The World Trade Organisation (WTO) comprises 149 member states. It lays down rules for trade between nations.
From 1950 to 2000, world trade increased by a factor of 22. With such intensive trade, animal diseases and diseases transmissible from animals to humans (zoonoses) spread more rapidly.
Countries threatened by animal diseases sometimes take action to protect themselves which can lead to excessive restrictions on trade. The agreement on Sanitary and Phytosanitary (SPS) measures is an attempt by the WTO to counteract such restrictions. The agreement is based on international WTO standards regarding food safety and the health of fauna and flora.
Member states have to report changes in their legislation to the WTO by means of SPS notifications. If there is a risk of an animal disease being imported, special measures may be necessary after a scientific risk assessment, e.g. temporary import bans. These measures are described in a SPS notification.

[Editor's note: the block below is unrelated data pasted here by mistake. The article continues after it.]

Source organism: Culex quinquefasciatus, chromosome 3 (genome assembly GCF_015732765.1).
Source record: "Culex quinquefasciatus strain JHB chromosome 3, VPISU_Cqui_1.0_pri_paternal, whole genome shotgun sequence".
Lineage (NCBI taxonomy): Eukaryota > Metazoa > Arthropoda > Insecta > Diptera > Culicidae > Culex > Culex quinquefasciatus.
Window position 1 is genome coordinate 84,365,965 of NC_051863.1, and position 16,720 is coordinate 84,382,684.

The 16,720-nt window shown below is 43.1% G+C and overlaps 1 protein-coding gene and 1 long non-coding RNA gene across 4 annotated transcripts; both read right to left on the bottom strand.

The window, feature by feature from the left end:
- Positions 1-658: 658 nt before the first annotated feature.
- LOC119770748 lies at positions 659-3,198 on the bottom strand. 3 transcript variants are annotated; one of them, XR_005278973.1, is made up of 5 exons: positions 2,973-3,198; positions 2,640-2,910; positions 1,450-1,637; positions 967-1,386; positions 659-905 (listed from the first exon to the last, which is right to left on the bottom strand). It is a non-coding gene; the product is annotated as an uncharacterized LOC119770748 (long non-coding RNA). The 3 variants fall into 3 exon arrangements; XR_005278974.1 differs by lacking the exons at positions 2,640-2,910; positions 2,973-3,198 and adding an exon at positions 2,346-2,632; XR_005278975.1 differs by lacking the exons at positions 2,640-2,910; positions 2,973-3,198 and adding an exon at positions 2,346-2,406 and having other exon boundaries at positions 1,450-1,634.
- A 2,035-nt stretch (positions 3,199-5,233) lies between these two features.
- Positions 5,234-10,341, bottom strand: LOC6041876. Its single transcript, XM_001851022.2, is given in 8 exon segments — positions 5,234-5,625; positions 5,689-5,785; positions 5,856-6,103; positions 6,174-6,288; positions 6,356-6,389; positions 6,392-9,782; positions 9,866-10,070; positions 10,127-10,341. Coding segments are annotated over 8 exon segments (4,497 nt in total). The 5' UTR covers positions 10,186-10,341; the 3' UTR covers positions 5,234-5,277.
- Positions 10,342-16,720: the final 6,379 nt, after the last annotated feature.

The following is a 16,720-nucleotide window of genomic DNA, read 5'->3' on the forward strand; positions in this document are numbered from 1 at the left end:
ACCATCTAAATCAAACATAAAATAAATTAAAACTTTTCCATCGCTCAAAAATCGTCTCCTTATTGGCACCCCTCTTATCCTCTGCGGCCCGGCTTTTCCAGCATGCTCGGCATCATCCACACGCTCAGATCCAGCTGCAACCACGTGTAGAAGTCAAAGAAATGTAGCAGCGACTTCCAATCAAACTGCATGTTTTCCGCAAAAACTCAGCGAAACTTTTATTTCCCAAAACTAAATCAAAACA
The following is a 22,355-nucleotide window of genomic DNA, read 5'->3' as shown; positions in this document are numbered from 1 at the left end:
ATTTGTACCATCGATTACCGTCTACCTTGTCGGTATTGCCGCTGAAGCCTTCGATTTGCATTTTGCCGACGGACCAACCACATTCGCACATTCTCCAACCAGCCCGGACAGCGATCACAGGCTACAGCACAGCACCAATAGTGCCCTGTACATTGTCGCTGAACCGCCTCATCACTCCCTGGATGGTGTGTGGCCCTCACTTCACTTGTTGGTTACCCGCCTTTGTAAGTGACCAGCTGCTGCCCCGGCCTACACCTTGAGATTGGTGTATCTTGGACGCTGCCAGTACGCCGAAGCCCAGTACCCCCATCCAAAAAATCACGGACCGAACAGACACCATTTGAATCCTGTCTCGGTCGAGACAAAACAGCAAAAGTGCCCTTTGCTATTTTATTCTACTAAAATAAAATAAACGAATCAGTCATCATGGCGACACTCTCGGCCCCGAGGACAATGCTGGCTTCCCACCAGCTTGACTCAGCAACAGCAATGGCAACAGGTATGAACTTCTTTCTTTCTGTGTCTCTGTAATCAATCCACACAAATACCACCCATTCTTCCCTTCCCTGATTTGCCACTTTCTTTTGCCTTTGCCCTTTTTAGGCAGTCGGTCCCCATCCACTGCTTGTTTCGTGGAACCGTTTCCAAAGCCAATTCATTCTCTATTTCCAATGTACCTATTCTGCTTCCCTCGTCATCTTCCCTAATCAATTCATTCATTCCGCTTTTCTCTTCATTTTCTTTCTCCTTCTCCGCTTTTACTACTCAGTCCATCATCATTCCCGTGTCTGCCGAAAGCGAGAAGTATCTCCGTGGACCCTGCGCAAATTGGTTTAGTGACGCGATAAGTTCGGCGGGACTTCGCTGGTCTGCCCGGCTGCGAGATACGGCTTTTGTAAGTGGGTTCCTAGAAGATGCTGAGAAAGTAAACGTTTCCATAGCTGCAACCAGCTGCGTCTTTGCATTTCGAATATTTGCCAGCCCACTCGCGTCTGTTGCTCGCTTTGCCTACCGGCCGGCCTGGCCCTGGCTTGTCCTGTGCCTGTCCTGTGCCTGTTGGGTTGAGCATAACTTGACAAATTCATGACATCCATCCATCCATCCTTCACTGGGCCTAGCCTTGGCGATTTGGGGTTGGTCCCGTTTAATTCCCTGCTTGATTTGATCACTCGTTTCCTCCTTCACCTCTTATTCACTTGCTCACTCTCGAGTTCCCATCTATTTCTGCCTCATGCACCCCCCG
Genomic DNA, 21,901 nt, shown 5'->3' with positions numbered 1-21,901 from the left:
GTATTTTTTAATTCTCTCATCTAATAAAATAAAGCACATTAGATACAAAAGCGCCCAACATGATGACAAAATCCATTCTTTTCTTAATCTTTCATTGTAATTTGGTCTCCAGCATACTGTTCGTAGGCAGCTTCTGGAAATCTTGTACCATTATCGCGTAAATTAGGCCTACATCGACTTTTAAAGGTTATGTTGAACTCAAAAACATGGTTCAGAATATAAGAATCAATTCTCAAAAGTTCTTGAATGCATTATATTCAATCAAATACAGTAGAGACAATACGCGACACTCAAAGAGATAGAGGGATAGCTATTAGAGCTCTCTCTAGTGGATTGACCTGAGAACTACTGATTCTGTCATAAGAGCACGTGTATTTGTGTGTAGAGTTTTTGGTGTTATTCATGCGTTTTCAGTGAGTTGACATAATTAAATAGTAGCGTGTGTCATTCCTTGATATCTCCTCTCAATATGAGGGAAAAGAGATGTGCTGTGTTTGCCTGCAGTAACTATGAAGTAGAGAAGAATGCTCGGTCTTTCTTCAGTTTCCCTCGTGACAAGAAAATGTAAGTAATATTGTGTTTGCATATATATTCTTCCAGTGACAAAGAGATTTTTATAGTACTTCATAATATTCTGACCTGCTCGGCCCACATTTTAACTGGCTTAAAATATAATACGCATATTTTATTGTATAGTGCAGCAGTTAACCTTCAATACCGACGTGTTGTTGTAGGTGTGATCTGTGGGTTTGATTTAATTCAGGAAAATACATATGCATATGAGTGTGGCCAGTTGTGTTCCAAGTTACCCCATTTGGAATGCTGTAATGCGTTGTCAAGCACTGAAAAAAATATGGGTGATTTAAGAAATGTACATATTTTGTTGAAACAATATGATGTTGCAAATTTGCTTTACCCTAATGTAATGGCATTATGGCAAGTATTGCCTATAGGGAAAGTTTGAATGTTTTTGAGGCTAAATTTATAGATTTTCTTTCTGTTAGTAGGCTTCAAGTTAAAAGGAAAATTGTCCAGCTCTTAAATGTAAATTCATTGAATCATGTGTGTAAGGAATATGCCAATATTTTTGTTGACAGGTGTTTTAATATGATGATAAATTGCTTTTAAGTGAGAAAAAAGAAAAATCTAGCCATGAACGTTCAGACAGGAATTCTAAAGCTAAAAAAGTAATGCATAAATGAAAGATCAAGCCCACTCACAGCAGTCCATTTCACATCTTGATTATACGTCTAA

All WTO members are free to examine whether the measures taken by a country are reasonable. In Switzerland, the Federal Veterinary Office (FVO) reviews all current SPS notifications that relate to trade with animals and animal products.
If a country is not in agreement with a measure, it may lodge an objection with the WTO through its representative. If no agreement is reached, a WTO arbitration procedure is initiated.